The Supreme Court’s decision in King v. Burwell is due out shortly. As a special service to faithful and even occasional readers of this blog, I proudly present in the flesh, or at least in moving pictures, the obscure characters who produced the case. The highlight of the Competitive Enterprise Institute’s annual dinners is a staff-produced movie, starring CEI’s magnificent principals and employees. This year’s movie, originally shown to great acclaim at this year’s June 11 dinner, appears here by special permission (thanks, Annie!). To catch all the inside jokes you have to know and work with these guys and gals—good,…
Archives for June 2015
Karl Llewellyn’s classic Bramble Bush introduces law students to the case method and explains that precedents have both a minimum and a maximum value. Playing within that field and finding the point in both directions “beyond which it does not make sense to go” is central to establishing the fair meaning of judicial decisions. When one is moved, as I am here, to brand the city hall shenanigans that lead to the litigation in Jackson v. San Francisco, as blatant defiance of the Supreme Court’s decisions affirming the individual right to arms, Llewellyn’s instructions help to slow and unpack that reflex.
An op-ed in today’s New York Times argued that not enough lawyers served the poor. The author, Theresa Amato, therefore proposed that the government should subsidize lawyers and lawyering. It should provide more funds for the Legal Service Corporation, a federal entity that offers legal services for the underserved. It should provide more loan forgiveness for lawyers who work in the “public interest.” Law schools should provide more clinics to make lawyers practice ready for low-income service
Ms. Amato may well be right in believing that the poor need more lawyers, although her own evidence is relatively weak, focusing on a few unrepresentative rural jurisdictions. Moreover, the poor might well choose to take the money by which the state subsidizes lawyers and spend it instead for other goods and services that would more greatly improve their lives. But, whatever the need, Amato’s proposals are the wrong way to solve the problem. We should deregulate the legal profession to lower its costs, rather than subsidize it.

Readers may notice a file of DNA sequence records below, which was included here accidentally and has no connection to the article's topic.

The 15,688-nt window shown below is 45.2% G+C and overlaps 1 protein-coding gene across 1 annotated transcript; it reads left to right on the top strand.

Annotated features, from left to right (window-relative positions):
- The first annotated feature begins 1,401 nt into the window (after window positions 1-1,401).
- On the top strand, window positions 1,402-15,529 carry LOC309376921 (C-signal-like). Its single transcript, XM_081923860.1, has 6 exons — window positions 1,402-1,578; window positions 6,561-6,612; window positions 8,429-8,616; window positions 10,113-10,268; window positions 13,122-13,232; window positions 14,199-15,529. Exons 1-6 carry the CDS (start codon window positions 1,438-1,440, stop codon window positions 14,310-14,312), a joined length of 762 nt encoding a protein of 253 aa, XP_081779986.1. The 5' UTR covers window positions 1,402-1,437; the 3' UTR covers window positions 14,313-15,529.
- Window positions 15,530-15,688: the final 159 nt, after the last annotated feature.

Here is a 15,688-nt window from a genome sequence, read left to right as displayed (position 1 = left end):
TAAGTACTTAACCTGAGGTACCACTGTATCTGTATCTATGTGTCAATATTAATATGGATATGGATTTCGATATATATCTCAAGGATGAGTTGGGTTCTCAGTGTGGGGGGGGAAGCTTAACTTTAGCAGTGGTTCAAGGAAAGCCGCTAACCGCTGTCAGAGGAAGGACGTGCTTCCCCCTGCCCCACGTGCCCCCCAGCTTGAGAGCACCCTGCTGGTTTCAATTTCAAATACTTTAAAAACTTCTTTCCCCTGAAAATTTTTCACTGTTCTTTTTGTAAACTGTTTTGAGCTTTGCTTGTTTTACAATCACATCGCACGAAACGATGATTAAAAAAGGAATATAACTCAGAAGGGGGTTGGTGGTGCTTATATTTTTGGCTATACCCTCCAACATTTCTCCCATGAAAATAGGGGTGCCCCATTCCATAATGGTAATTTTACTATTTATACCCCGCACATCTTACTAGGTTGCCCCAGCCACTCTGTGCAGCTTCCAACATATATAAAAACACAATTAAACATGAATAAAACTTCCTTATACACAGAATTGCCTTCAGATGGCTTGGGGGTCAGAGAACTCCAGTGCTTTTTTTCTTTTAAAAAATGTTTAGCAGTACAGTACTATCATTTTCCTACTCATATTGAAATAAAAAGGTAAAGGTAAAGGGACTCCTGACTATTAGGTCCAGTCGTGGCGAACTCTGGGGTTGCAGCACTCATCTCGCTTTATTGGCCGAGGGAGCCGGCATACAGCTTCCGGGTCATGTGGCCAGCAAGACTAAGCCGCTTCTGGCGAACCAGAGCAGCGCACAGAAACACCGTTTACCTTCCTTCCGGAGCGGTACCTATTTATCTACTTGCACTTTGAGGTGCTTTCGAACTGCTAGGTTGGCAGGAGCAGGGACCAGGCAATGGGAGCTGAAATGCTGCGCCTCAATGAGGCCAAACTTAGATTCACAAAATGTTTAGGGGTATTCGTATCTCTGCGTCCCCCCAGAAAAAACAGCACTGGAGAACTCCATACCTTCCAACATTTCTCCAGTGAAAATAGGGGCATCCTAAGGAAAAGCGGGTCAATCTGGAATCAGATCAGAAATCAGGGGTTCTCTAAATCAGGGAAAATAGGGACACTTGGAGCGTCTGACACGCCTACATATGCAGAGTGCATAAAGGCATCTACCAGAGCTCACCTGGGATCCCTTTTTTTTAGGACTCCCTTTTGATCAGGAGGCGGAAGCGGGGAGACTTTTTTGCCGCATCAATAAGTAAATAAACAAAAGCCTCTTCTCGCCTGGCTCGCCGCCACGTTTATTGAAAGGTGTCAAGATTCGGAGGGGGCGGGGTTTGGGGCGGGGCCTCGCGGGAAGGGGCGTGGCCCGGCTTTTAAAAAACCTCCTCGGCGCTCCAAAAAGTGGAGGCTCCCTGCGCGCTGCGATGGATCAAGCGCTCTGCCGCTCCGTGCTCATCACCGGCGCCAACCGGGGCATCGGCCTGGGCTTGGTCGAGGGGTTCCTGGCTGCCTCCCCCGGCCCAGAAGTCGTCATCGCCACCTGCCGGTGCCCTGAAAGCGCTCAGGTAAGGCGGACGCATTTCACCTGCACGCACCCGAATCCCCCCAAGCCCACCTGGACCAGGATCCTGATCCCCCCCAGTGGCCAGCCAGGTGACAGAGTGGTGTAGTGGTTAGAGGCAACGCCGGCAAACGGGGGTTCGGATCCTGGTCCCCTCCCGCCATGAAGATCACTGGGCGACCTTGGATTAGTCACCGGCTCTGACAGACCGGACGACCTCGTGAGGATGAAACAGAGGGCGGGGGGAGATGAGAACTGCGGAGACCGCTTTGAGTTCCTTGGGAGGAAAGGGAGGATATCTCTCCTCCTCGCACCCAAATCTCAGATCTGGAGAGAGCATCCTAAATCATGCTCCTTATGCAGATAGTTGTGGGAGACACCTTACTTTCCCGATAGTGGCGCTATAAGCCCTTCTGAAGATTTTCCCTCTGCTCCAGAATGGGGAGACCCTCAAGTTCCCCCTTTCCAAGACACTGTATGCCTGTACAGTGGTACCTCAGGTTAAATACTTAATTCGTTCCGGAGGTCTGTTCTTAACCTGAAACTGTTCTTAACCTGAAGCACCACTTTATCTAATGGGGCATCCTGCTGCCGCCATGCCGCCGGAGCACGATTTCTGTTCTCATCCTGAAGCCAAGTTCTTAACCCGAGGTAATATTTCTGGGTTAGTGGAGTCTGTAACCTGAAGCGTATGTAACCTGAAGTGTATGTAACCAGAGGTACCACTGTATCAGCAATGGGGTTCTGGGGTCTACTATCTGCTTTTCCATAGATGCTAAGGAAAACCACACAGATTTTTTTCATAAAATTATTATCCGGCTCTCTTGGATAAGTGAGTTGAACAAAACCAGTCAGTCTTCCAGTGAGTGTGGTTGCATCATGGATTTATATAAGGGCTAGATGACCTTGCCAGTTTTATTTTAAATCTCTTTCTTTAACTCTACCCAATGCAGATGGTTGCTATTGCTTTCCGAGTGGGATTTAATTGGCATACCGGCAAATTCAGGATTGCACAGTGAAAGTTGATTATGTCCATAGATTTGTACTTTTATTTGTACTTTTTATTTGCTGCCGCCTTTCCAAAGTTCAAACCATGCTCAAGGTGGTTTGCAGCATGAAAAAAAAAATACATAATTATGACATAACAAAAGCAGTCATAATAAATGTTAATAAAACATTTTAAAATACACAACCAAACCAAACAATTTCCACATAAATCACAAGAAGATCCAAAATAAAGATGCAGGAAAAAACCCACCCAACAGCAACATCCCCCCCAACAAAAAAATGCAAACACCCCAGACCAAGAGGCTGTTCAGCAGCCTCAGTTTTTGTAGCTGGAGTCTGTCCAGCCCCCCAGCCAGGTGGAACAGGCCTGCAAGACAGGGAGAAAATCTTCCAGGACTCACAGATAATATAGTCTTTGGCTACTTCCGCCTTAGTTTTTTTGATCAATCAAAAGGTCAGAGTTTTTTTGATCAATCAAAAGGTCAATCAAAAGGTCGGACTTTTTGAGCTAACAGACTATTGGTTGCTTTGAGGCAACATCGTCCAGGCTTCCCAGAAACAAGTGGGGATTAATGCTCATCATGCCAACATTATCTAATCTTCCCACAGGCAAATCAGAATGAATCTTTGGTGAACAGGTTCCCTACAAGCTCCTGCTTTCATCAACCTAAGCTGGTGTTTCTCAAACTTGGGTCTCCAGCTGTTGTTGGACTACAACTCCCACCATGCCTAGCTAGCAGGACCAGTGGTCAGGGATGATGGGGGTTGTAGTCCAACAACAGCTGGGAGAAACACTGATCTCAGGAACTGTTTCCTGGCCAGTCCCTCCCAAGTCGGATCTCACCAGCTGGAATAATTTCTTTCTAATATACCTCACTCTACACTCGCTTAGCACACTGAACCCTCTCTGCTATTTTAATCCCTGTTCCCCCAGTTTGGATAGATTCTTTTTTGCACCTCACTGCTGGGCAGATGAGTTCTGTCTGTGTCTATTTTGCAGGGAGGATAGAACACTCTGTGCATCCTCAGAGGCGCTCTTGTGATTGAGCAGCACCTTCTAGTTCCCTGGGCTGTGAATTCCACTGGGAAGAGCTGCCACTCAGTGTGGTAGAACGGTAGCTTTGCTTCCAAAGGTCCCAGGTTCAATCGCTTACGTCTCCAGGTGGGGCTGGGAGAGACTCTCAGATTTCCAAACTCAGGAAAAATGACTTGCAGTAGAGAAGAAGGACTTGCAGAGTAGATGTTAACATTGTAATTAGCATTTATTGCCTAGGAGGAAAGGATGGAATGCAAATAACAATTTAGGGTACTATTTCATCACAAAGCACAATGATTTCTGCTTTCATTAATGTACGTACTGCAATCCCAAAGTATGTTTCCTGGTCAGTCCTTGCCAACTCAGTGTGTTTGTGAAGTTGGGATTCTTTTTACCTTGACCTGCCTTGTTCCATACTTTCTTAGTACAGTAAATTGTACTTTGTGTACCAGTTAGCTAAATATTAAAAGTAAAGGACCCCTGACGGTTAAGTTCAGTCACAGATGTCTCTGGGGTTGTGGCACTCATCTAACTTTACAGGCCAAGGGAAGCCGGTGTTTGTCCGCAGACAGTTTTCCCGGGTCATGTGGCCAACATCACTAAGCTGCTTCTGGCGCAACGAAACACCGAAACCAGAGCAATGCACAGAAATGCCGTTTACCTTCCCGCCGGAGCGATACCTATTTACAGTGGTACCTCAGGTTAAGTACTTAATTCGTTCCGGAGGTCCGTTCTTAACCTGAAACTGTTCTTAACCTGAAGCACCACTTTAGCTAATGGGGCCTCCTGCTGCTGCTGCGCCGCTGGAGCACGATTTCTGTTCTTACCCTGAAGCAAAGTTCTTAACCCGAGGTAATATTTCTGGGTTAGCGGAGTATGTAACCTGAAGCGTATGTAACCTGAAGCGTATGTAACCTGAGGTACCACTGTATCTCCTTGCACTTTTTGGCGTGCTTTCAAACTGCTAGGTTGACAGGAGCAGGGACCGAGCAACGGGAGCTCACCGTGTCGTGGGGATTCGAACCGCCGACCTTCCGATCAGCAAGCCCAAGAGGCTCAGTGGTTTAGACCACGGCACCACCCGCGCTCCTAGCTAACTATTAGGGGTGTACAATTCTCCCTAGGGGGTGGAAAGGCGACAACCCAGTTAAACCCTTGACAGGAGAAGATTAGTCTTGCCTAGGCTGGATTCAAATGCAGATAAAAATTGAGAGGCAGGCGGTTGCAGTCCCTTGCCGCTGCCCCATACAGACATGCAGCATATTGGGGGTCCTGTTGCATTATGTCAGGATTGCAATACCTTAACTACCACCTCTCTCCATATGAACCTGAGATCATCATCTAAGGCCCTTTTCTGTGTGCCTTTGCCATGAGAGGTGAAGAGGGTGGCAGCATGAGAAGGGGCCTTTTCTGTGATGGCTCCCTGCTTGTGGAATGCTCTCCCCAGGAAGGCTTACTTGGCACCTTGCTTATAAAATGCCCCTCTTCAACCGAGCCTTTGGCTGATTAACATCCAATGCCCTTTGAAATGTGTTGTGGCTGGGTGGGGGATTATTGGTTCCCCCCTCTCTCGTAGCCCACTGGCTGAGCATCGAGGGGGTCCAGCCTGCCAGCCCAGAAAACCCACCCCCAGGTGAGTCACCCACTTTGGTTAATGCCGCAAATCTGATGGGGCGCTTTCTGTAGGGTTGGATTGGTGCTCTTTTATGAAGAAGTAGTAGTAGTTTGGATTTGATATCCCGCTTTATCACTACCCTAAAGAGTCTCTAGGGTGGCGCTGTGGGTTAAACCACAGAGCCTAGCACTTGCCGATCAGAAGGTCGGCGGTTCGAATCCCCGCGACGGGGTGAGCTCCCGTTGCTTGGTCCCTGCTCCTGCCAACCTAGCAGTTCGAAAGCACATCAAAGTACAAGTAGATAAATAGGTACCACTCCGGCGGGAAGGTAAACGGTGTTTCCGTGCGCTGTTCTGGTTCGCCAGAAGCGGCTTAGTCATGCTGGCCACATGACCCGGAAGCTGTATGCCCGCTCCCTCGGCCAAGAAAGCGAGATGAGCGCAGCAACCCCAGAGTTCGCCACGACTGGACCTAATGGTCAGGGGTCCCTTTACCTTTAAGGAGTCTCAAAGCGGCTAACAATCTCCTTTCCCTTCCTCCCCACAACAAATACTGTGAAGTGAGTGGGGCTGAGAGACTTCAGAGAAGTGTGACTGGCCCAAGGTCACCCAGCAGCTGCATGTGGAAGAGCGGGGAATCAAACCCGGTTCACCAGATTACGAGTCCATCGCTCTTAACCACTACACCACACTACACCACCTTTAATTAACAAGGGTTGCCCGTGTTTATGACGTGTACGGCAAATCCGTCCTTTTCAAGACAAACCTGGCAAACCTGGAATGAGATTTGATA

The cost of most law schools is far too high, but forgiving student debt will just encourage law schools to charge more. Instead, we need to create a variety of lower cost platforms for legal education. I have suggested an undergraduate option and the University of Arizona has initiated such a program.
Ilya Somin discusses at Liberty Law Talk his book The Grasping Hand: Kelo v. City of New London & the Limits of Eminent Domain. The book provides in part a fascinating account of the plight of the New London homeowners who challenged their city's attempt to seize through eminent domain their homes for use in private development. In addition, Somin gives us a serious study of the eminent domain power, and he discusses why we need to reclaim a more restricted understanding of its legitimate use as opposed to the private to private takings blessed by the Court in Kelo and…
In the vast majority of governing charters around the world, you will read the word “dignity”—but you won’t see it in the American Constitution. The traditional lodestars of American rights jurisprudence have been liberty and equality, as enshrined in the Bill of Rights and the Fourteenth Amendment’s equal protection and due process clauses. But of late, dignity has had something of a renaissance. Writing for the Court in United States v. Windsor (2013), Justice Anthony Kennedy concluded,
The history of DOMA’s enactment and its own text demonstrate that interference with the equal dignity of same-sex marriages, a dignity conferred by the States in the exercise of their sovereign power, was more than an incidental effect of the federal statute. It was its essence.